Selling through a channel – leveraging a force of value-added resellers (VARs) to take your product to market – is an effective approach for many software developers and independent software vendors (ISVs). It’s a particularly smart move when your software must run on specialized hardware, for example, point of sale (POS) solutions.
Thought leaders with valuable channel insights participated in the “ISV Secrets of Building and Managing a VAR Channel” panel at the Retail Solutions Providers Association (RSPA) RetailNOW 2021 event. They shared their experiences and advice with ISVs in the POS space about choosing this business model, building relationships with partners, and finding the greatest success.
What to Consider Before Committing to a VAR Channel
Jeff Riley, CEO and Chairman of Retail Management Hero, says before you launch your channel program, you need to weigh the pros and cons. “Think through the types of products you have,” he says. “Do you offer a solution that’s well-established in your industry, such as POS software? It’s a strength, but it’s also a weakness. You’re joining a sea of competitors, and you’ll really have to articulate your value proposition for partners that would attract them away from the products they sell now.”
On the other hand, you face different challenges if you offer a new tool or ancillary product. “You have to have a different story to tell. It’s a challenge to get resellers mindshare and get resellers to commit resources,” Riley comments.
He adds that you also need to address the “tactical” side of establishing a channel, such as legal agreements, reseller policies, pricing, margin, and delivery model.
Tim Pincelli, Global VP, Partner and Channel Programs at Jolt, says establishing a channel has more moving parts and takes more work than you probably anticipate, “But once you check the boxes, you can run as fast as you can.”
Recruiting and Onboarding
Once you decide that establishing a VAR channel is the best strategy for your business, you need to sign resellers.
Pincelli says to prepare to invest some creativity, time and resources into courting the best VARs in your market. “Do your homework and have a story, and that story has to be filled with the words ‘margin,’ ‘traction,’ ‘pace,’ and ‘leads,’” he says.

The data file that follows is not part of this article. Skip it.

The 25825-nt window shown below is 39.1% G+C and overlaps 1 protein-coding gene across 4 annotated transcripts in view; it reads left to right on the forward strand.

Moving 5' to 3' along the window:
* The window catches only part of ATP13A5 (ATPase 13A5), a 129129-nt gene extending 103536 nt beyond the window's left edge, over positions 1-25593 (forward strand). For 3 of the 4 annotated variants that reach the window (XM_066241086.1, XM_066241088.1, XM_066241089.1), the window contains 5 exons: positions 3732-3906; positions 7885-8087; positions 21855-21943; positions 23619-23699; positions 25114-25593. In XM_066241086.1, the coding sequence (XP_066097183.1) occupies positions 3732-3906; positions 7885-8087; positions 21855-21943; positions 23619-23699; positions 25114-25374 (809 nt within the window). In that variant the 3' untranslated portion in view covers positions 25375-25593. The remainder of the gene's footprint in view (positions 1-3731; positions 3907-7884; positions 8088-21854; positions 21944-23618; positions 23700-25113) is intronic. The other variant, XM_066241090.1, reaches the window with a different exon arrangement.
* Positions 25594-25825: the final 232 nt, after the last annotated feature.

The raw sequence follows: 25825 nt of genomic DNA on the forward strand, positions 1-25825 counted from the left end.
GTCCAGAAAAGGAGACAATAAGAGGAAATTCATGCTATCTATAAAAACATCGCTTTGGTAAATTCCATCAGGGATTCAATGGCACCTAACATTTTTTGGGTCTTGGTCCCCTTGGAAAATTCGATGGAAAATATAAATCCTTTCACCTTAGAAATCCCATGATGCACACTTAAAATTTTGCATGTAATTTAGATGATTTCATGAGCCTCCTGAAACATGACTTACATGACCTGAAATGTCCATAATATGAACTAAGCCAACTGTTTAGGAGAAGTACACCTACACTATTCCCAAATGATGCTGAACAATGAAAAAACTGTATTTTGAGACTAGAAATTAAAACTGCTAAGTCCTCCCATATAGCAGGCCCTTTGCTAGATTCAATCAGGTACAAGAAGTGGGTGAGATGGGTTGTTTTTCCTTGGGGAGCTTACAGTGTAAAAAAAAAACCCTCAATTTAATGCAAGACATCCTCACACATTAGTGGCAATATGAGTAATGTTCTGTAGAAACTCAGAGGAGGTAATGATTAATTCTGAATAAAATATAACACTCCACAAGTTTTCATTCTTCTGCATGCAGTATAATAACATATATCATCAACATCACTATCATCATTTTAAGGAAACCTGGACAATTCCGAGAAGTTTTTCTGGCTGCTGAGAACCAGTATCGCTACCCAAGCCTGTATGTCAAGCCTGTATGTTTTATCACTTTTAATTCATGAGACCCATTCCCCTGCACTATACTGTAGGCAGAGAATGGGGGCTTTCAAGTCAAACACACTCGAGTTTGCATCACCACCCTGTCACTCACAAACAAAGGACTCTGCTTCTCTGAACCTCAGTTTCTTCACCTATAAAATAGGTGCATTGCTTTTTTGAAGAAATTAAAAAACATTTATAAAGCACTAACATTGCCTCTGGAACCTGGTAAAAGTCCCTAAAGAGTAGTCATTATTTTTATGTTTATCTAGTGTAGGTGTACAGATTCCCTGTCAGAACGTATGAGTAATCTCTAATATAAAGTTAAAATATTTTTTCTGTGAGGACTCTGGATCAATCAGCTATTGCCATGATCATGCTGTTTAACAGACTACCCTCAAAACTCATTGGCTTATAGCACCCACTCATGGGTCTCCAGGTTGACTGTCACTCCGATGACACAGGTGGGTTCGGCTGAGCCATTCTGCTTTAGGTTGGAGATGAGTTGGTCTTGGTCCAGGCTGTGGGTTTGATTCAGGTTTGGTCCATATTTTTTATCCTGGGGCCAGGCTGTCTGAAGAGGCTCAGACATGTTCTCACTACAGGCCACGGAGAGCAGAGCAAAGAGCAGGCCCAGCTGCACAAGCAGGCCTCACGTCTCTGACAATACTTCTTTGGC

Pincelli says it’s vital to communicate to your VAR channel what it takes to be a successful reseller – and, maybe counterintuitively, that may take first selling directly to users to understand that.
Jami Interdonato, President of RPOWER, advises creating as much documentation on your software as possible to provide to your VAR channel. “You don’t want to share tribal knowledge every day over the phone with a variety of resellers,” he points out.
“Understand that you’re responsible to the channel, and you have to have the documentation to back it up,” he says.
Getting VARs to Sell
With all of the products in a VAR’s portfolio, you may also find it challenging to get resellers to promote your product. “You have to show them it’s a lucrative opportunity,” Riley says. “You also have to explain who the perfect customer for your product is… Then (resellers) can pick and choose the customer who is a good fit.”
The panel also discussed whether ISVs should establish performance metrics for VARs – and hold them to those numbers.
Riley says, “It’s old school to hold them accountable. A more efficient way to approach this is to start a conversation with the new partner and see what is reasonable and what their goals are.” He says, then, you can monitor their sales to see if they’re working up to their expectations. “It’s more trust than control,” he comments.
Interdonato adds, “Understand who resellers are. Just because you want them to sell a certain amount doesn’t mean they’re capable of doing so.” He also points out that retaining your resellers, even if they aren’t top sellers each quarter, is more important than having them meet a goal you set for the entire channel.
Building a Relationship that Lasts
The panel also shared keys to solid vendor-partner relationships.
Evan Fytros, CEO of Soft Touch POS, says, “The market has changed tremendously over the past few years. The way we price is different for everyone. People are changing how they want to buy services. Some never change, and some bring ideas to us, and we’ve facilitated them,” he said. “Flexibility is a premium.”
Pincelli adds that you also need to build trust among your VAR channel partners. “It’s really important to say what you’ll do before you do it. Then, as the relationship unfolds and your actions match what you said you’d do, trust builds up.”